I have been scouring the net and a number of boards and blogs but haven't quite got a definite answer to this. I think I know but I want to be sure before I proceed.
I am replacing all the top boards and railing on my 42' x 20' deck. This was built in the early 70's and everything has just rotted away over time. The joists and the girders look to be in excellent condition. No rot. No slip (the deck is built overhanging a hill at the end of my property). So far it seems like an almost purely redwood project to me...except one thing:
For some odd reason the builders chose to NOT build a true rectangle...they left a 2ft "chunk" off the end on the right half of the deck. So, instead of 42ft wide and 20ft deep all the way across it's 21'w x20'd for the left half and 21'w x 18'd for the right half. They left a 21'x2' "notch" off the far end of right half for some reason.
I would like to add that additional 2' back onto the right half completing the rectangle. This would require extending half the joists (11 of them) 2'. The ends of the joists extend out from the last girder the entire wide of the deck. Those on the left half extend out about 3'. Those on the right half about 1'.
Since there is no support at the end of the joists I've been working on ways of adding the last 2' and still maintain integrity (and hopefully pass an eventual inspection). The joists are 2x12 PT and I've thought of butting the ends together and sandwiching the joint between 2 1' pieces of 2x12 (one on each side) secured with 4 1/2" bolts (2 on each side of the joint through-and-through). I've also considered using some existing joist hardware but can't find anything specifically for this task, which tends to make me believe it's not supposed to be done.
I'd be interested in hearing from any of the experts out there. I'm a pretty handy guy and I tend to overbuild my projects (I once built a waterbed frame you could park a Mac truck on) but this one could hurt someone if I'm wrong. If the end I build fails the drop is about 20' onto a chain link fence and then a long way down a steep hill...not a pretty picture.
Thank you in advance...
MikeThis message has been edited. Last edited by: ntm91307,
Question: How are the joists supported? If the joists are attached to a double outer ribbon then extending things will be difficult. If the existing joists are directly bearing on top of a beam that is in turn supported by posts, then you are simply extending a deck and making it cantilevered.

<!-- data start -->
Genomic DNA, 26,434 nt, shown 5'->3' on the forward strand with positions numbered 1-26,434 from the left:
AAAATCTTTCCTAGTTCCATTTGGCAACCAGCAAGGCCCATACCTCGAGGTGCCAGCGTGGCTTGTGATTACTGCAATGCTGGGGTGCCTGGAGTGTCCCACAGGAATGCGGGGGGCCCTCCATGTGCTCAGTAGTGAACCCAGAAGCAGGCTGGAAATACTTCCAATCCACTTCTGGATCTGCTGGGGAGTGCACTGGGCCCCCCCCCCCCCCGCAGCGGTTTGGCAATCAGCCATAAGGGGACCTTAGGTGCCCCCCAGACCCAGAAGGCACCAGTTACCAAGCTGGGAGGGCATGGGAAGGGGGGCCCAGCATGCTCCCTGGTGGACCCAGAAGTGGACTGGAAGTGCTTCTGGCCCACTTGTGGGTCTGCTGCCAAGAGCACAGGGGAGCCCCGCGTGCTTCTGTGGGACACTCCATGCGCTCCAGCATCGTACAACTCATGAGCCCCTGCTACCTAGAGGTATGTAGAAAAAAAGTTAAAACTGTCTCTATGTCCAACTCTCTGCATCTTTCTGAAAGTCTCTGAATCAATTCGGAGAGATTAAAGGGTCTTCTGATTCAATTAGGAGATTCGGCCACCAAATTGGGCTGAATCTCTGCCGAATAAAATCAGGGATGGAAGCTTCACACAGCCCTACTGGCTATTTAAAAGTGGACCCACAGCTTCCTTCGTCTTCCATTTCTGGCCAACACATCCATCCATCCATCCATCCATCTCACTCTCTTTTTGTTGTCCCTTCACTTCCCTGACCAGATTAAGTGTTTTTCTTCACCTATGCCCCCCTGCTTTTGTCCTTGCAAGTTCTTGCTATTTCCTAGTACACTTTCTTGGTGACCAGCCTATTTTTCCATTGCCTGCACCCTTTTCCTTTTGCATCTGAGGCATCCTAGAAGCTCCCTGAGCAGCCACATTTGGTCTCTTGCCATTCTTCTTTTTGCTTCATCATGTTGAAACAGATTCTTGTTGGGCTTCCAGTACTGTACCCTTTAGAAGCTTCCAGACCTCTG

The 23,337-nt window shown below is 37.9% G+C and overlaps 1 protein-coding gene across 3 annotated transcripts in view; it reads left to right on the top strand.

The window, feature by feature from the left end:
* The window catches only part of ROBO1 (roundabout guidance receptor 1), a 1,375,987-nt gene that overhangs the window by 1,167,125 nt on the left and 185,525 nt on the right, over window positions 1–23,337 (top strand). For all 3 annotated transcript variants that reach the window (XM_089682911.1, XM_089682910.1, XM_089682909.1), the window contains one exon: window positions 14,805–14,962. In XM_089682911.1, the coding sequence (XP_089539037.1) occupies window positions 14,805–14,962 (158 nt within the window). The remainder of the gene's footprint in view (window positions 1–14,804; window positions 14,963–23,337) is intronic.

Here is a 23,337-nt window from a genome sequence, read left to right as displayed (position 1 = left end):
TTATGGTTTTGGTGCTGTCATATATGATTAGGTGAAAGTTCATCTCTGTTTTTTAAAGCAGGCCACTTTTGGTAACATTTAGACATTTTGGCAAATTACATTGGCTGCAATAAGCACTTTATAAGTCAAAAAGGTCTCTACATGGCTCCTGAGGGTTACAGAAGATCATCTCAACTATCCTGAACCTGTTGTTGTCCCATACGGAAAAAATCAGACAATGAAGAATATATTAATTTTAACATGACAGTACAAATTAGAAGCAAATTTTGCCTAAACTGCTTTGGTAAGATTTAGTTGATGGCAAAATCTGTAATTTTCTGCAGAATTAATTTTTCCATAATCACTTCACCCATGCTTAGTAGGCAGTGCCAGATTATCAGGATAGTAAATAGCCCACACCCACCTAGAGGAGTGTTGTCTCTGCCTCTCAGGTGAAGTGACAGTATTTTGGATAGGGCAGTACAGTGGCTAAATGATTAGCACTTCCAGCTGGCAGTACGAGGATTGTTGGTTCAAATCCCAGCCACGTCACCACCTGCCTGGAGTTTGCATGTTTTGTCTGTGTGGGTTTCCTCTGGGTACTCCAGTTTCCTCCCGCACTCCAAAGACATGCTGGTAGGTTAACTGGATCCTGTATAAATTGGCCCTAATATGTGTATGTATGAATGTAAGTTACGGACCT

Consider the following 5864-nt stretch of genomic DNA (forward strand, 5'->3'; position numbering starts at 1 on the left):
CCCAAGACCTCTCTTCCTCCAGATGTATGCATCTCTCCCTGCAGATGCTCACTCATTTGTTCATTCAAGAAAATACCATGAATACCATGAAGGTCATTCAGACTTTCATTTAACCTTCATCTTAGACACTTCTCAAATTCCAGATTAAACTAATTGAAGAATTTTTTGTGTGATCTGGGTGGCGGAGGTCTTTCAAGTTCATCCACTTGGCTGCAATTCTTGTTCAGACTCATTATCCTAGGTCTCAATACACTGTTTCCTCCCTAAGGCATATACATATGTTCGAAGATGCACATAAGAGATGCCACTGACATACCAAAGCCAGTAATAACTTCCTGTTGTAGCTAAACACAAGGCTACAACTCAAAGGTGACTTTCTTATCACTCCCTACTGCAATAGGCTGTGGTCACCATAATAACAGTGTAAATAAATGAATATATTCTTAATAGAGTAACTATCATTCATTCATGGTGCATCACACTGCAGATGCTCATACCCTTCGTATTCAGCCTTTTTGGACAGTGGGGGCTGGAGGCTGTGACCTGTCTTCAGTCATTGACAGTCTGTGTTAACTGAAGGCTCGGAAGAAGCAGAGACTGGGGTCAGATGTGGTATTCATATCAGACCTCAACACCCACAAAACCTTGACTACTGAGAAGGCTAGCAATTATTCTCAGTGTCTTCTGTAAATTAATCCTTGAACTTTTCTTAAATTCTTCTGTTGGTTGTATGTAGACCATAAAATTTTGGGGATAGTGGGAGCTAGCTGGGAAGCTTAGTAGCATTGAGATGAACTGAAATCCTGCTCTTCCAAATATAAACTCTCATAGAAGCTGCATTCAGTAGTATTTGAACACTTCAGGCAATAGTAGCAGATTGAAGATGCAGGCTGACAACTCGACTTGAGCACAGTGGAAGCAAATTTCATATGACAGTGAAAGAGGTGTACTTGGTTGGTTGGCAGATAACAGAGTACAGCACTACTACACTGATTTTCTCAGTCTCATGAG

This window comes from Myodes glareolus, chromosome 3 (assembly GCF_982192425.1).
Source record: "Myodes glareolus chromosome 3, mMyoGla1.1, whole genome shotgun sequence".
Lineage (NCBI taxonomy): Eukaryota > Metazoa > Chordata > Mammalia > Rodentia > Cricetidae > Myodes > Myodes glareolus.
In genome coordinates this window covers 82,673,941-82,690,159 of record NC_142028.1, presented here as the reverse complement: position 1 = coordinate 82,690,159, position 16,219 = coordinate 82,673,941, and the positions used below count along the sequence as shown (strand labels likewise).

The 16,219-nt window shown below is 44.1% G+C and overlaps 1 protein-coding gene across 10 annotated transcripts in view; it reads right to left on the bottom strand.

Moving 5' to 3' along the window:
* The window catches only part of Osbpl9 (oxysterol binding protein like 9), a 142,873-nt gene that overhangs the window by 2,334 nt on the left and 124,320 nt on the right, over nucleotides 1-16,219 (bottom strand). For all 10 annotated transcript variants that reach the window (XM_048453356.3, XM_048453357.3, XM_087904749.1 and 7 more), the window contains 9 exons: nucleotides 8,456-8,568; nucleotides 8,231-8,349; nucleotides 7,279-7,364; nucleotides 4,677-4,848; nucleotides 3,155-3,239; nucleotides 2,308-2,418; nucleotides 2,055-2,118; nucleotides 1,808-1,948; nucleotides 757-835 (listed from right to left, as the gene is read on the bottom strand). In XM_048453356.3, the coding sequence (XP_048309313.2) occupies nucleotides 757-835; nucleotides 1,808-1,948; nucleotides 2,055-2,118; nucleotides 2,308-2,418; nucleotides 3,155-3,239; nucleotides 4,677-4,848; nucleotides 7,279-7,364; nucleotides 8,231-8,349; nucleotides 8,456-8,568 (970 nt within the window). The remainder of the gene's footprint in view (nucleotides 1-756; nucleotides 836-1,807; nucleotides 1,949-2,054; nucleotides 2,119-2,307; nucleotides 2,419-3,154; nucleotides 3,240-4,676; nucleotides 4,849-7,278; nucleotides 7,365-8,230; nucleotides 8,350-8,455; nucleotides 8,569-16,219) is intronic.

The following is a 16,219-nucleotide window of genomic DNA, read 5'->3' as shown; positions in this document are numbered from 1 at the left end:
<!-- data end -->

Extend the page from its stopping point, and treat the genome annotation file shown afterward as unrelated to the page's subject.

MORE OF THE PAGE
If it's cantilevered, then the two main factors are how large is the support beam(s) and how far from the beam will the cantilever joint be. As a general structural rule, you'll want to have 2/3 of your extra joists attached to the existing joists and 1/3 for the addition - so you are looking at 6' long 2x12 material. This can be nailed, bolted or both to the existing joists.
Basically, as long as you have a beam underneath and supporting the existing joists a 2' extension should be possible, however it would be better if you could either post some pics to confirm the structure or get someone with some structural knowledge to take a look at what you plan to do.
The joists are anchored to the side of the concrete slab at one end (about a foot thick), that is my backyard essentially, and supported at the other by a beam (looks like roughly 4x16) supported by posts.
I see your solution and it's a simple one...kind of wish I'd thought of it myself. I didn't know the 1/3 - 2/3 ratio but it makes nothing but sense given the fact that at 2ft out a 260lb man (me) is going to exert about 520lbs of force on that joint. Put 5 or 6 of us out there (I throw big parties) and you've got few baby elephants stomping around out on the ends of a few measly boards. I get it...
Thanks for your help...
I agree with Jaybee. Good stuff there. You may have to get approval from the local code office as well. That will help with insurance questions should a walk though take place from an agent.
"What would Curley do ?"
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